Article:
Professor Alan Brichta

Research Program:
Research Topics:
Project Grant
2015 Project Grant
Project Grant
2013 Project Grant
Project Grant
2008 Project Grant
Project Grant
2005 Project Grant
Project Grant
2001 Project Grant

What are your research interests?

Understanding how the exquisitely sensitive hair cells (receptors) within the inner ear balance (vestibular) organs work is a major focus. Vestibular hair cells have a structure and relationship with nerve fibres that's unique in the nervous system, which is what makes them so exciting to study. I am also interested in how the hair cells communicate with the brain and how the brain communicates with these hair cells to regulate balance function. All these problems are hard to study because the inner ear balance system are located deep within the skull and difficult to access. 

As we age, not only is hearing impaired, but so is the balance system. My work also aims to improve our knowledge about exactly how age affects the inner ear balance system and how we may be able to minimise the effects of ageing. Since we know the inner ear balance system is able to adapt to injury or disease, another aspect of my work is to understand these capabilities and encourage them. 

Why did you get into research?

The sense of balance is commonly overlooked. But ask anyone who has had a dizzy attack or felt unsteady on their feet and you immediately realise how much we depend on the normal working of this sensitive and responsive system. The fact we know so little about the balance system is the reason I find it so incredibly compelling to study. How does it work so well behind the scenes, without us barely knowing of it existence?

What is the ultimate goal for your research?

Ultimately, I would like to understand how balance signals are generated and under what conditions they may be modified. One of the most exasperating and depressing problems for both patients and clinicians alike is the lack of any real treatment for dizziness, vertigo, and imbalance. Surveys of primary care doctors have shown that dizziness and vertigo are as prevalent as hypertension and angina, and approximately 40 per cent of the population will at some stage experience dizziness severe enough to seek medical attention. If we can help provide the key that unlocks the secrets of the mysterious balance system we would help millions of people throughout the world. 

Biography

Professor Alan Brichta is leader of the HMRI Brain and Mental Health research program and has been a prominent researcher in Newcastle since moving here from The University of Chicago in 1998. Professor Brichta’s research is focused on how the balance or vestibular system functions. 
The inner ear contains balance organs that comprise thousands of tiny hair cells able to detect head movement and generate signals that keep us balanced. The relay of this inner ear information, to and from the brain, is critical in allowing us to stay upright and keeping our eyes steady while we move about.

Using novel and specialised research techniques, Professor Brichta and his laboratory have been able to create living models of the inner ear balance organs. Normally, these organs are difficult to study due their location deep within the skull and close to the brain.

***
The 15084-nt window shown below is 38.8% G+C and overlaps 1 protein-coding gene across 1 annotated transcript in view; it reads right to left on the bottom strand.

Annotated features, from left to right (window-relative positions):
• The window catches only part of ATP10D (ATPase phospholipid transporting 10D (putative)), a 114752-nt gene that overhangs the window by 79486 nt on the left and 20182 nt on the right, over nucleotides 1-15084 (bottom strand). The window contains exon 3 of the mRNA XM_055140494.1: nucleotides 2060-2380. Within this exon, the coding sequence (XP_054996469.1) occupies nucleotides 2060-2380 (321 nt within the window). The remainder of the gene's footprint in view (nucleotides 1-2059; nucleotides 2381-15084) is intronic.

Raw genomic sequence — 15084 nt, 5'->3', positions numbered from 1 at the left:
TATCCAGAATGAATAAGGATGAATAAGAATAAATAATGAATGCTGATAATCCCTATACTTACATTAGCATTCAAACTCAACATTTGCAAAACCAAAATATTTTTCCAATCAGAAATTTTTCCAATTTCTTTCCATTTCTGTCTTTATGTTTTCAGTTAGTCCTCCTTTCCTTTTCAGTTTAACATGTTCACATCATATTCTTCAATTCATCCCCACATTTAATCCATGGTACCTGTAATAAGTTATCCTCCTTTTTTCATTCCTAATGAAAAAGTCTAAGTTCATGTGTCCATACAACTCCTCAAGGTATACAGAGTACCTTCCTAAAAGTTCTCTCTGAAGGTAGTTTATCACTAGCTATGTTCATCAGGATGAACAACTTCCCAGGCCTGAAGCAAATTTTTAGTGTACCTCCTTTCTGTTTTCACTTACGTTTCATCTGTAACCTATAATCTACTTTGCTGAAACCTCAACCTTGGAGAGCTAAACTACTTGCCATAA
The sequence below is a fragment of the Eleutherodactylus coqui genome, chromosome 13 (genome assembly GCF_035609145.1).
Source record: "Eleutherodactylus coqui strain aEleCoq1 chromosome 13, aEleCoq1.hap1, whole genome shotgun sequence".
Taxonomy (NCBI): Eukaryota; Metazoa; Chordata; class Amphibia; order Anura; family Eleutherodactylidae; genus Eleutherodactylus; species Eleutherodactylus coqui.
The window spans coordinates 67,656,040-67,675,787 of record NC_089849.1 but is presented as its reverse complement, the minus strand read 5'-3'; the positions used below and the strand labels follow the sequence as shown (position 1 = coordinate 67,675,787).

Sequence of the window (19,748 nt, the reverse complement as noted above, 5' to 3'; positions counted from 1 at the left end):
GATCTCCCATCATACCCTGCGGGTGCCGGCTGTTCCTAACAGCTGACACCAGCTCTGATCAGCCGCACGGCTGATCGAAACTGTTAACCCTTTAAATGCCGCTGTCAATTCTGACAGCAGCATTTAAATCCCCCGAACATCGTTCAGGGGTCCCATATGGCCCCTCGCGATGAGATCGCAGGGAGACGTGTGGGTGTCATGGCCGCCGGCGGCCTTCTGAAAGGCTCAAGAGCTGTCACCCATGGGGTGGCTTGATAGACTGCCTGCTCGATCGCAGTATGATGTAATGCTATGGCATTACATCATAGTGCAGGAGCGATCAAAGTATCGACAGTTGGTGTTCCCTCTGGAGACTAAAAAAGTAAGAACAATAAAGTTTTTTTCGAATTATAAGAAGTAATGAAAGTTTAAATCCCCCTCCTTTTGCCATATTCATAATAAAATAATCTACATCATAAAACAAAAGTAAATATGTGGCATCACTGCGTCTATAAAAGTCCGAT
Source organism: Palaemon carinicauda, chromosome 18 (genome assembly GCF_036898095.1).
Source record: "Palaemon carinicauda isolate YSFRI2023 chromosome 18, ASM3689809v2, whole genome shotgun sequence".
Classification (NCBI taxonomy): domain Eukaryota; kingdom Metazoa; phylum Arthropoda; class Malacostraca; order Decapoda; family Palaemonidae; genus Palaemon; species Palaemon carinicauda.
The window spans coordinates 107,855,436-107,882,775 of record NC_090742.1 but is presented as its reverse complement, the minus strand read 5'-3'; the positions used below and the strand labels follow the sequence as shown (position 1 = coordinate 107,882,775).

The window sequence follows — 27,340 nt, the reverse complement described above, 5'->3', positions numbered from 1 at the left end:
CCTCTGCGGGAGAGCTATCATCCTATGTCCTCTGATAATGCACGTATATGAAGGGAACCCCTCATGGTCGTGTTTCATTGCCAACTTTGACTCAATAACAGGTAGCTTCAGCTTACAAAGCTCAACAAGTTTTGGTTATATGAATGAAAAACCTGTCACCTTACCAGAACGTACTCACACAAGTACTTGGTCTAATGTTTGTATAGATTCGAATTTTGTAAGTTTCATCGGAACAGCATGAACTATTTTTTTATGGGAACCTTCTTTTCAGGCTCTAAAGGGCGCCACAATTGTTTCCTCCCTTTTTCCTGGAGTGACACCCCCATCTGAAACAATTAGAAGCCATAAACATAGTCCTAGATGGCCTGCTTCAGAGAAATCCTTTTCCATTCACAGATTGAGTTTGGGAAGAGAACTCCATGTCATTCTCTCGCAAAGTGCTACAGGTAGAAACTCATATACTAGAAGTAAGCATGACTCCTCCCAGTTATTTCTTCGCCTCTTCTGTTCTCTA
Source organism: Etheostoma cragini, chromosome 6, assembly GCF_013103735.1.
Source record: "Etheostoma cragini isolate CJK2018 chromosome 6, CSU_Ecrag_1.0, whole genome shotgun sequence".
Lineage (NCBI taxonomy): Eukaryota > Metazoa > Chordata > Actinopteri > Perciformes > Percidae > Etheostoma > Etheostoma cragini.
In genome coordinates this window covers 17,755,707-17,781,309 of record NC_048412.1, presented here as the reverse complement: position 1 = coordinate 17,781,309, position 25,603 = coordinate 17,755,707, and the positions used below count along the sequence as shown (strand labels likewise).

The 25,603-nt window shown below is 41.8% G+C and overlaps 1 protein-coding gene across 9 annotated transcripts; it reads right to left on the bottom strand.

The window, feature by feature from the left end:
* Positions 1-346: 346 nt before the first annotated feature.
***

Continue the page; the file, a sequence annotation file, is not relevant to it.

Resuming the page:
Using these models of the peripheral vestibular system, Professor Brichta has discovered how the tiny hairs inside our ears are able to transmit signals to the neurons that lead to the brain and ultimately control our balance. He is also able to manipulate the model experimentally to try and understand how diseases that affect the vestibular system, such as Meniere’s Disease, develop and may be treated. 

Promising results have shown that extremely small changes in the volume of fluid in the inner ear and also in levels of chemicals such as potassium, can lead to huge changes in the balance signals. 

Professor Brichta has been awarded a number of prestigious research grants and awards during his career, including an invited presentation to the Royal Society of Medicine (London) and a Garnett Passe and Rodney Williams Memorial Foundation Senior Principal Research Fellowship. 
He is Head of Anatomy and a major contributor to medical and biomedical sciences courses at the University of Newcastle and has served on national Grant Review Panels and the prestigious Assigners Academy for National Health and Medical Research Council, Australia’s peak medical research funding body. 

Specialised / Technical Skills

  • In vitro modelling
  • Patch clamp
  • Electrophysiology

Affiliations

2015

Dizzy and Deaf – restoring signals from the inner ear
Project Grant
Description:

Hearing and balance problems arise due to ageing, environmental assaults, medications, disease, and genetic disorders. 

more

2013

Functional characterisation of schizophrenia-associated neurodevelopment dysfunction of miR-137.
Project Grant
Researchers:

Dr Murray Cairns, Rohan Walker, Alan Brichta, Natalie Beveridge 

2008

Recovery of the balance system following injury
Project Grant

2005

Novel spinal cord targets for pain management
Project Grant

2001

Efferent modulation of hearing and the sense of balance
Project Grant